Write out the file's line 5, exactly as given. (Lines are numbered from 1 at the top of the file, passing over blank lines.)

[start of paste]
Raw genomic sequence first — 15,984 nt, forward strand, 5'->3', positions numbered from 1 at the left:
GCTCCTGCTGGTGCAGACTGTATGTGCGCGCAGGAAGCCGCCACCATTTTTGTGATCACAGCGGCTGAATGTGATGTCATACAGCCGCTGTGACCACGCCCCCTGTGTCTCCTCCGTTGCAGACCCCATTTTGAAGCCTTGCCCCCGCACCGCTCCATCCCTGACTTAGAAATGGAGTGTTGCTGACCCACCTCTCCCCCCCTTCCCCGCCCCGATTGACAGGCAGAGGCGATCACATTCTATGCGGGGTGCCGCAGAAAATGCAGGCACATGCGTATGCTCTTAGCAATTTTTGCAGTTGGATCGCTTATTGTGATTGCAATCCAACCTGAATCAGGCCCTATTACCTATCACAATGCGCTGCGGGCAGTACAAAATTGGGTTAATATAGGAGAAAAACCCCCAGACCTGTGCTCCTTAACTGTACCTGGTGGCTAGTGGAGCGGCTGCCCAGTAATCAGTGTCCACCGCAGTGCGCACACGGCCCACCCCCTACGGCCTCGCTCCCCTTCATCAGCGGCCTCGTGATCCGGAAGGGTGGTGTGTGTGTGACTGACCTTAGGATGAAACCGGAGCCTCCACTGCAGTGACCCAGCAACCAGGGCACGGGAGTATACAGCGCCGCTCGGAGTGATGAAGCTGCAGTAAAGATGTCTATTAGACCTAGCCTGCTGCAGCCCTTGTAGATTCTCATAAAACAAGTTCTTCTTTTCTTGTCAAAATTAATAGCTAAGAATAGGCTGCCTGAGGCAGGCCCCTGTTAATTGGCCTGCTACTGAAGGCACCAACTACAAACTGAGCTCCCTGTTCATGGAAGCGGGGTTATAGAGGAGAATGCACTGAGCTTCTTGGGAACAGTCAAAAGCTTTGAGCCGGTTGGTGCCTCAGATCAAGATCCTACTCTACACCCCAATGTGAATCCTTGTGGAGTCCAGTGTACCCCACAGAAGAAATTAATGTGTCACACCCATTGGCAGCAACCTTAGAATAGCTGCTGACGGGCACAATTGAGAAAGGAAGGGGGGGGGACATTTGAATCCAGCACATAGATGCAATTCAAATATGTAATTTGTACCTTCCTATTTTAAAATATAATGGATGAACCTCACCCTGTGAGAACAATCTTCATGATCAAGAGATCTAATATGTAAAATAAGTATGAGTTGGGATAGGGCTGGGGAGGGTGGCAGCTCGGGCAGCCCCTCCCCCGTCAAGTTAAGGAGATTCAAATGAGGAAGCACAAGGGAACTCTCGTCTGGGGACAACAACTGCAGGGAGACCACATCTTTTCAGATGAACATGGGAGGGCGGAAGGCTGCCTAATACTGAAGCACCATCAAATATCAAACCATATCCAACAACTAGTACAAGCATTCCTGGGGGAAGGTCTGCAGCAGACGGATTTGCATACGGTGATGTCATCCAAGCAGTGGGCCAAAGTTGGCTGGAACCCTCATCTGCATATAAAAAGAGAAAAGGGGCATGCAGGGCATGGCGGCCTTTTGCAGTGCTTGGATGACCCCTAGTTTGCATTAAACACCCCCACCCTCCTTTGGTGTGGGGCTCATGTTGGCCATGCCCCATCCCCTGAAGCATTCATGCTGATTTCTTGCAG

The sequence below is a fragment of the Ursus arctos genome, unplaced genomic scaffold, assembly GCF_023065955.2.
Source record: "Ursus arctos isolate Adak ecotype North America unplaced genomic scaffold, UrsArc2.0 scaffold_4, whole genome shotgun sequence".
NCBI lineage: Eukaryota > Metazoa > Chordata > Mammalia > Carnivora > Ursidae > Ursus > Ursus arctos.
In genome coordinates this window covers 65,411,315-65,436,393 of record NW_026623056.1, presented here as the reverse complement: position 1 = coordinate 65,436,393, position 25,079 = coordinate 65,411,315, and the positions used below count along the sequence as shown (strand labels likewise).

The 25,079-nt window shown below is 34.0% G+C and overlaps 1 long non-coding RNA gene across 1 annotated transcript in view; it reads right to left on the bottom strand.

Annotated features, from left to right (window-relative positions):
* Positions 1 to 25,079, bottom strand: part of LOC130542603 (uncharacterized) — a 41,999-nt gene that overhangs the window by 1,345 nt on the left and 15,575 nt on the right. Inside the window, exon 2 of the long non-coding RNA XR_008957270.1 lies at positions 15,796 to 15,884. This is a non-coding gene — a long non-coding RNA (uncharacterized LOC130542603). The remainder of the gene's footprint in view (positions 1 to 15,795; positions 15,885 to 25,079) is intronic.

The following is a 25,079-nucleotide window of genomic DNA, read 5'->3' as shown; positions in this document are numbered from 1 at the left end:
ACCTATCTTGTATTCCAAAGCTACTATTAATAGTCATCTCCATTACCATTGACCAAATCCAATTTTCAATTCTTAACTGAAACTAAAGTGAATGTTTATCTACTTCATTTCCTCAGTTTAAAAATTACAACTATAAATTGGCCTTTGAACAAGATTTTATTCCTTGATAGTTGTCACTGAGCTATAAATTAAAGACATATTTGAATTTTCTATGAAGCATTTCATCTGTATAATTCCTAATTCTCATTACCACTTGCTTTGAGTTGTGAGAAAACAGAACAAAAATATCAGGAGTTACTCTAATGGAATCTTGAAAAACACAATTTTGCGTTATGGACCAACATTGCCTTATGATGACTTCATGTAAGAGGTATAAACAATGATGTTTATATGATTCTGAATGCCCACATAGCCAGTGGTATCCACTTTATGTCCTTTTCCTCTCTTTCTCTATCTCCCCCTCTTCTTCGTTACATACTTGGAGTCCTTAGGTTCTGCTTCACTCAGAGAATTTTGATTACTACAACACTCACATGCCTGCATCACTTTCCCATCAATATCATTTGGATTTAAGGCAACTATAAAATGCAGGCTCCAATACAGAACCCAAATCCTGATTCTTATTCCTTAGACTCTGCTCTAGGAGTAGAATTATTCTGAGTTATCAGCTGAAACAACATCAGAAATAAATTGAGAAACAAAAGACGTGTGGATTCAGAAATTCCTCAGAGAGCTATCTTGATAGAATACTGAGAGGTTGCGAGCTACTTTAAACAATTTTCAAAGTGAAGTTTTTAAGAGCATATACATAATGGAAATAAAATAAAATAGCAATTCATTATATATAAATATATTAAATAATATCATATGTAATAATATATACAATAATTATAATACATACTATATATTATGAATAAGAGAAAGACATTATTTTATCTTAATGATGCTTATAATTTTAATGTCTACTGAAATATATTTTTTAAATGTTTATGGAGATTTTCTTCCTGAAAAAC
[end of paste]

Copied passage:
NCBI lineage: Eukaryota > Metazoa > Chordata > Mammalia > Carnivora > Ursidae > Ursus > Ursus arctos.